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How to Press Your Trousers the Murl Way

post #1 of 51
Thread Starter 

Apparently people are fond of my trouser pressing skills because I've been asked numerous times to do a tutorial.  So, here we go... but before I start, I just want to say that I don't plan on getting into debates/discussions with people that want to chime in and say I'm doing something wrong.  This is how I press my trousers.  Not saying it is the best and only way to do it, it's just how I do it and I've been happy with it for a long time.

 

 

 

Prior to the present day in which the military wears what are basically digicam pajamas, we actually had to press our fatigues.  If you had a fresh pressed uniform with razor sharp creases, you made one helluva first impression.  For obvious reasons, that's exactly what I wanted to do.  I quickly found out that a crap iron wasn't going to get me anywhere.  I bought my first Rowenta iron 15 years ago and just recently replaced it with a newer model...you can find them on sale for under $100.  Next, I found out you need a decent ironing board pad or when you press hard you will get imprints from the metal underneath...decent pads run under $20.  You also need a press cloth and you can use just about anything from a cut pillow case to a cotton hank...any type of smooth cotton.  Last thing you need (for wool trousers) is a brush.  Kent makes some really good ones that you can get for about $30 on Amazon.  Here's my setup:

 

 

 

On Saturday I'll start the step by step pictorial.  

 

Cheers,

 

Cody

post #2 of 51
Thread Starter 

Alright, here we go.  I decided to press my favorite pair of trousers, a H&S flannel that Ed from Panta made for me.  Some people don't like flannel because they say it looks sloppy after a couple hours of wear.  I don't wear the heavier stuff, but a good 10-12oz flannel can look really good at the end of the day (and I sit a lot) with a good pressing.  Here is the before...you can see that the crease in the knee area is a little "bagged":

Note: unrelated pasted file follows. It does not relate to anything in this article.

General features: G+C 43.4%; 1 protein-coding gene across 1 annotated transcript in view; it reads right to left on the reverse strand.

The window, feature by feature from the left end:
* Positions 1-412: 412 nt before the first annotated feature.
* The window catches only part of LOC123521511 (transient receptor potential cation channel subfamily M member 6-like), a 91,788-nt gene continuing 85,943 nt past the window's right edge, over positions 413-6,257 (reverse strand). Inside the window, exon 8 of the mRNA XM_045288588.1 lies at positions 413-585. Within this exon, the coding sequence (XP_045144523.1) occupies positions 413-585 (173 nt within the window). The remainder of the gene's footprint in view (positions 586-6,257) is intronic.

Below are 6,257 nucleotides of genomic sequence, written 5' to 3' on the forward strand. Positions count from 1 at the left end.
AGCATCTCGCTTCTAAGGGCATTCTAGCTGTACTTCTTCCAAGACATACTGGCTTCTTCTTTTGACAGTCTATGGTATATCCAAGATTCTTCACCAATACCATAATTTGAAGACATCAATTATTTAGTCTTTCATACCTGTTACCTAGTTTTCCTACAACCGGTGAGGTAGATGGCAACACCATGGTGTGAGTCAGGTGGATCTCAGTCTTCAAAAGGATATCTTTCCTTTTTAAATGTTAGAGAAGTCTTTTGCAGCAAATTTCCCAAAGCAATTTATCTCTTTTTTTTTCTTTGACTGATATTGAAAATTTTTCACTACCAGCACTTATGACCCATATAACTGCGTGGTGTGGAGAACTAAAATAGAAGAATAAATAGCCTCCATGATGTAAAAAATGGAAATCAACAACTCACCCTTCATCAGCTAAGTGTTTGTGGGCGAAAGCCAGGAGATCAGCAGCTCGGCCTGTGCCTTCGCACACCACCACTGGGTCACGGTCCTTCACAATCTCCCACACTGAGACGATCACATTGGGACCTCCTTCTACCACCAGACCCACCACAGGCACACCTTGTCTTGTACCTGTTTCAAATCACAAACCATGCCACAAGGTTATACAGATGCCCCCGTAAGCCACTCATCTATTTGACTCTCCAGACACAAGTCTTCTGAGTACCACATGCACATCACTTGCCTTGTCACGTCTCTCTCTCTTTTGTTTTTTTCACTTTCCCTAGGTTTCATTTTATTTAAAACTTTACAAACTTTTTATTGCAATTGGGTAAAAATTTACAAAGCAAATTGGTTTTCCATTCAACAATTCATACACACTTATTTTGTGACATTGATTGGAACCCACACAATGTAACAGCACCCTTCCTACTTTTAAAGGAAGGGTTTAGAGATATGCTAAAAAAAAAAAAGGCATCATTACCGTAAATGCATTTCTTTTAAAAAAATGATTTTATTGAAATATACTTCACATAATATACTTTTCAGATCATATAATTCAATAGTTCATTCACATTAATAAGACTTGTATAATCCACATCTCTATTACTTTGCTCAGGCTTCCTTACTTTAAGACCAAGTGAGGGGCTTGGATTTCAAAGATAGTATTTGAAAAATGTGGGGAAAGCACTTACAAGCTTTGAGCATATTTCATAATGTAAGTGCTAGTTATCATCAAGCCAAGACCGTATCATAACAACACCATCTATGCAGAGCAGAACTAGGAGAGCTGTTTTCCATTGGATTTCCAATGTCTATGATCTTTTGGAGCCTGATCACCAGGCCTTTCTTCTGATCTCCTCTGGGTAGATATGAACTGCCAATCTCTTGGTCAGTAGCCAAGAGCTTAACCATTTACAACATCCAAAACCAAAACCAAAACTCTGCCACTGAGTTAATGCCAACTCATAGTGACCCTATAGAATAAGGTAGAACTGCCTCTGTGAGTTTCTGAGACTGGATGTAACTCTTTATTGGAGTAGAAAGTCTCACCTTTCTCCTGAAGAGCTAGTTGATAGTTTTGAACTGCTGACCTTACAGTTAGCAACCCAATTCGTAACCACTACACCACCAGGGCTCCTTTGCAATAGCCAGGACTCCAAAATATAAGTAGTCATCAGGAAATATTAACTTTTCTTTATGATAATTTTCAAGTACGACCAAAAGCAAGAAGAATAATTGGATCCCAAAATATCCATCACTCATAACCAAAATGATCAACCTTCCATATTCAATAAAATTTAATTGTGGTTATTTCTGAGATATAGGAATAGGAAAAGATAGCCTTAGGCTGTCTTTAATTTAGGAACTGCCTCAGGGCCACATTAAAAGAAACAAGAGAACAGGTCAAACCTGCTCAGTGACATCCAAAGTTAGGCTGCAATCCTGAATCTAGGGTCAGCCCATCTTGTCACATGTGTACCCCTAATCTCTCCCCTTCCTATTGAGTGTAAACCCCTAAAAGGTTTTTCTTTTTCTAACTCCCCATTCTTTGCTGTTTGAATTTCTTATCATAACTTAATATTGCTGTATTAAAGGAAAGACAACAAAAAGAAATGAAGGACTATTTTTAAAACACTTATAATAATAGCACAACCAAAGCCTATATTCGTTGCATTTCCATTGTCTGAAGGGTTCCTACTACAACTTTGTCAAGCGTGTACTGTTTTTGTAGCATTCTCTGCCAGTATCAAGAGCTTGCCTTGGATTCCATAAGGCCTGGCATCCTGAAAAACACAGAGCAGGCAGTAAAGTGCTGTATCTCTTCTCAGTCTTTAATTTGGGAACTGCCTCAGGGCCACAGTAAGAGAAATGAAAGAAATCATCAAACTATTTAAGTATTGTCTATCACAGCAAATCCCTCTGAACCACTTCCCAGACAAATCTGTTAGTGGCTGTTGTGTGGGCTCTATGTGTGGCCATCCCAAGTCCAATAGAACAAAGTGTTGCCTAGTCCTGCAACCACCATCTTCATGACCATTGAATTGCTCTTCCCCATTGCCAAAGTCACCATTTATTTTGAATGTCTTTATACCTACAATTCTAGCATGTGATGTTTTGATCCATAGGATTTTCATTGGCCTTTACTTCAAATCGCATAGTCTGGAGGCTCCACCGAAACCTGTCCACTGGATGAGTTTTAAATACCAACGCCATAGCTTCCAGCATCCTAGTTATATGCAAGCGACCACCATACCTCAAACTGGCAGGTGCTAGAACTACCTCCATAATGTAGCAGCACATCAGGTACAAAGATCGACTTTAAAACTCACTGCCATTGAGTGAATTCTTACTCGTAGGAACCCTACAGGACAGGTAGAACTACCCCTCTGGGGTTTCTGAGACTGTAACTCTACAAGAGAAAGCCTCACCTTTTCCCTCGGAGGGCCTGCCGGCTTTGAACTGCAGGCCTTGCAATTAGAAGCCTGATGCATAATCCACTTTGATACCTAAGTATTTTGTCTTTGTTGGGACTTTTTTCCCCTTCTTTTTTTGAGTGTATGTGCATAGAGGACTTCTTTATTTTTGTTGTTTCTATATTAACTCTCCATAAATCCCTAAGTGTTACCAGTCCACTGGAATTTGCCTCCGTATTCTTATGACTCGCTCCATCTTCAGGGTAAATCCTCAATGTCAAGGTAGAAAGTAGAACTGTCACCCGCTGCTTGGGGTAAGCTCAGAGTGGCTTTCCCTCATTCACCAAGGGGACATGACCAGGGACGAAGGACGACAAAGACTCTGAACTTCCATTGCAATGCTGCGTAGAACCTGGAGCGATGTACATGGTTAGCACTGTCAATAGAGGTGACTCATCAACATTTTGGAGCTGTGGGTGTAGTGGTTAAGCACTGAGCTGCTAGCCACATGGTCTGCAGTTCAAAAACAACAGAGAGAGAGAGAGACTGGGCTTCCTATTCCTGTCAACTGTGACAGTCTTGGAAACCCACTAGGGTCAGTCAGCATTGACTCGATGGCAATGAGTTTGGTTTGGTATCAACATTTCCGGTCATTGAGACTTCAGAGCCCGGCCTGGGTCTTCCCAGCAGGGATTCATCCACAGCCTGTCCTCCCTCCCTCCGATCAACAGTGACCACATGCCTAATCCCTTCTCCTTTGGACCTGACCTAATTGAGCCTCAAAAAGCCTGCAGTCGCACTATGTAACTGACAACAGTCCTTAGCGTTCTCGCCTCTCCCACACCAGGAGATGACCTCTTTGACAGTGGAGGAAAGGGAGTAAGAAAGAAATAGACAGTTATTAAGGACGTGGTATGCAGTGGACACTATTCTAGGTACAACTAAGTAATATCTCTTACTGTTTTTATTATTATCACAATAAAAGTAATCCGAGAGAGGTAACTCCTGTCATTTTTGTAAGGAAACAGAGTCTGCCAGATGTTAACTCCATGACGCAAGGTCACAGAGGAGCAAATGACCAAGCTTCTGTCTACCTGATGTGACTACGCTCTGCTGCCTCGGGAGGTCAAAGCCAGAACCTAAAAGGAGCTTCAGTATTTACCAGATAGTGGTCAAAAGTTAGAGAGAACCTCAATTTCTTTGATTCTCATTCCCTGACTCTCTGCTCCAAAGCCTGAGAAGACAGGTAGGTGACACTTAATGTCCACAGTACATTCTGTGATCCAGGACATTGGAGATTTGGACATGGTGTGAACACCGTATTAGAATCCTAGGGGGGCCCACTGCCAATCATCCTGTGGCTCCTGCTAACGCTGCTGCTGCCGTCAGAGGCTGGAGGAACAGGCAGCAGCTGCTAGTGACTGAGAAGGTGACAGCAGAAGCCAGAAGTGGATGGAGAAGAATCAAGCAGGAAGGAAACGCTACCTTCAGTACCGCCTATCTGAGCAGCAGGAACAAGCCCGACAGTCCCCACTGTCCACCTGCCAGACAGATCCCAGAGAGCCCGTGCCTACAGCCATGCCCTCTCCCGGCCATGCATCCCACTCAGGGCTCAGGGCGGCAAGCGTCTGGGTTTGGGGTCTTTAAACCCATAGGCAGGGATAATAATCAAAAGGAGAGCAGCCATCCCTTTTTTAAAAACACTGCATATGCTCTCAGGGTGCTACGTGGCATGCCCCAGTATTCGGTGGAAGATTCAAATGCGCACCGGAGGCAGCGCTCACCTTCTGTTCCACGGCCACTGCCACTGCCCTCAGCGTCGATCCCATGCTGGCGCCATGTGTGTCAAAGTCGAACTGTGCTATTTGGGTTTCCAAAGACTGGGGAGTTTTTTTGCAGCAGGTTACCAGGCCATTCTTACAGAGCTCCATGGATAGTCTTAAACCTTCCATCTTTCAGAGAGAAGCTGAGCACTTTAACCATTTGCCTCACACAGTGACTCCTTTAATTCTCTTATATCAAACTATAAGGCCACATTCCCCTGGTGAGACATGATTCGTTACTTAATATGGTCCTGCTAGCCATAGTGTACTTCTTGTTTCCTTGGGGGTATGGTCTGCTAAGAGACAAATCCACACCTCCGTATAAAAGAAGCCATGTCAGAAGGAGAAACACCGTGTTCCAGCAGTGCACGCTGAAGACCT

First things first, make sure you give your trousers a good brushing.  You don't need much pressure and you'll want to brush in one direction.  At first, you might think the brush is going to damage the wool, but a good brush won't do any harm.  Next thing you want to do is lay them out on the ironing board so that the front and back creases sit flat.  Take your time when doing this and make sure they lay so that when you press, you are repressing the existing crease and not making another.  Otherwise, you may be left will the railroad look...one fresh crease and what's left of the old crease running along side of it.

 

Pressing from the inside of the leg is much easier because you can simply take the other leg and nicely fold it over in the other direction....to get it out of the way.  After that, I give the area I will be pressing another soft brushing to make sure the wool is free of any debris before I press.

 

 

Now you're ready to press.  I set my iron to max heat, but you have to be careful.  Even though you have the press cloth to protect the fabric, you can still scorch it if you hold the press in any one spot for too long.  Next thing I do is lightly dampen the press cloth by spraying it with the iron....in my experience, this makes a huge difference.  Then, lay the press cloth at the bottom of the trouser and you will work your way up to the crotch area.  This image shows the second area ready to be pressed.

 

 

 

Firmly press the iron on the crease (which is under the press cloth) while being careful to make sure your iron doesn't come in direct contact with the trouser fabric.  Press in one spot for a couple seconds, lift and move up the leg a couple inches and then press again.  Repeat until you've gone the length of the press cloth.  Do not move the iron around like you are ironing a shirt...just press, lift, press next area.  During this whole process, the steam will be off.  I usually give one small burst of steam for each press, but that's it.  Steam is great for pressing, but it can also travel to places you don't want it and any press you had in that area will be gone.